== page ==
It's in my DNA

"Alcoholism is in my DNA"

Describing something as being in your DNA is another way of saying that it is in your nature. You are describing your shape, as a square might say that it is in its DNA to have four corners. It is the fashionable way to say this, so that people understand you and take you seriously.

We all have a certain shape, or pattern, which leads to certain tendencies. When some people's shape is put into certain environments it will lead to certain outcomes. Put, for example, an extreme idealist into an extremely pragmatic environment - Martin Luther King into 1950s America - and he will 'cause trouble.'

Alcoholism - and indeed, all addictions - stem from certain types of people being put into environments that do not suit their shape. Within these dysfunctional environments they are unable to manifest their shape properly, much like a bird in a cage. This restriction comes to light in the form of dysfunctional - yet adaptive - behaviour: an addiction.

It is true then - in a roundabout way - to say that 'alcoholism is in my DNA' (or that you have a 'genetic pre-disposition toward addiction'). But such fashionable concepts only serve to fog the picture.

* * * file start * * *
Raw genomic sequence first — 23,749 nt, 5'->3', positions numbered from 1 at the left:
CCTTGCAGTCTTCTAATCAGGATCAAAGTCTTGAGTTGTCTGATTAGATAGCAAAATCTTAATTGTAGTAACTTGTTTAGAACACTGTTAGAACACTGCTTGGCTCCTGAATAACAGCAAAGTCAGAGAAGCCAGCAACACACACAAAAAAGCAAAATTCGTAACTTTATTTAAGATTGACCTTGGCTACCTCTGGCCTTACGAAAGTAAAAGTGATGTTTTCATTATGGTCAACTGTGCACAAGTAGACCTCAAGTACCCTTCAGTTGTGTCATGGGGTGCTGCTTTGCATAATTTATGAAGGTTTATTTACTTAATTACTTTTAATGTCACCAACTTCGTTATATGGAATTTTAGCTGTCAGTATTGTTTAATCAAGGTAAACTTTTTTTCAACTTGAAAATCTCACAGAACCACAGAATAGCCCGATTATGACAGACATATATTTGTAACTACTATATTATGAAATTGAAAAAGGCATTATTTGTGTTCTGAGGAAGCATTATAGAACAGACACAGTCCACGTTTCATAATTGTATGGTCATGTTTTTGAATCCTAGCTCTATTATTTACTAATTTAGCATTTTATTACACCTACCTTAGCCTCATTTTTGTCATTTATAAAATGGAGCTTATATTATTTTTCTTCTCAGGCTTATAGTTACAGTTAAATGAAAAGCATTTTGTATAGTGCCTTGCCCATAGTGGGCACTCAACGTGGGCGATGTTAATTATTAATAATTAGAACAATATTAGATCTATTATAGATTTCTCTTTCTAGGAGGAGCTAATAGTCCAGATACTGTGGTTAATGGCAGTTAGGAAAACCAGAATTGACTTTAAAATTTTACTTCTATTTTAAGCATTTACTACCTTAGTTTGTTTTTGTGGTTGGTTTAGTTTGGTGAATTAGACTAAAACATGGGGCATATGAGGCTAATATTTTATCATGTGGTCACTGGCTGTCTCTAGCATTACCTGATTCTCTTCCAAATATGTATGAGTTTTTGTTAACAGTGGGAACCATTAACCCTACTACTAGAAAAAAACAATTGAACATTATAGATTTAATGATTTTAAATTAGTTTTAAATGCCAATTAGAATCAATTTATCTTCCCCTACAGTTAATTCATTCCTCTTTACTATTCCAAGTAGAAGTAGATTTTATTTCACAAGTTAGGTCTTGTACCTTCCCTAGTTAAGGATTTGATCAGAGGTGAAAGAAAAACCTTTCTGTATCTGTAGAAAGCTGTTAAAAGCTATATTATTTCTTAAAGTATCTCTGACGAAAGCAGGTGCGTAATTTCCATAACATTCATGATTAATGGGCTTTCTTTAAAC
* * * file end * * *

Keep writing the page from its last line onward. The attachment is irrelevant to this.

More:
What you are really saying is that you are born to manifest a certain pattern -  a perfectly functional and vital one - and that in your current environment you are unable to manifest that pattern properly: you are unable to flourish. The addiction is a coping mechanism, to allow you to survive in your current surroundings.

To go back to the example of our square. Let's put him in a world of circles: everything is rounded, flowing and smooth. Being used to straight lines and severe angles it is a strange environment to him, but he does his best to fit in. Soon enough, however, his corners cause problems: he catches on things, prods, punctures and tears. He attempts to smoothe off his corners and to become more circular, but he knows in his heart that he is fighting a losing battle. In the end he hits the bottle as a way to make it through the day. He tells himself: alcoholism is in my DNA. What he really means is: corners are in my DNA (and corners do not fit here).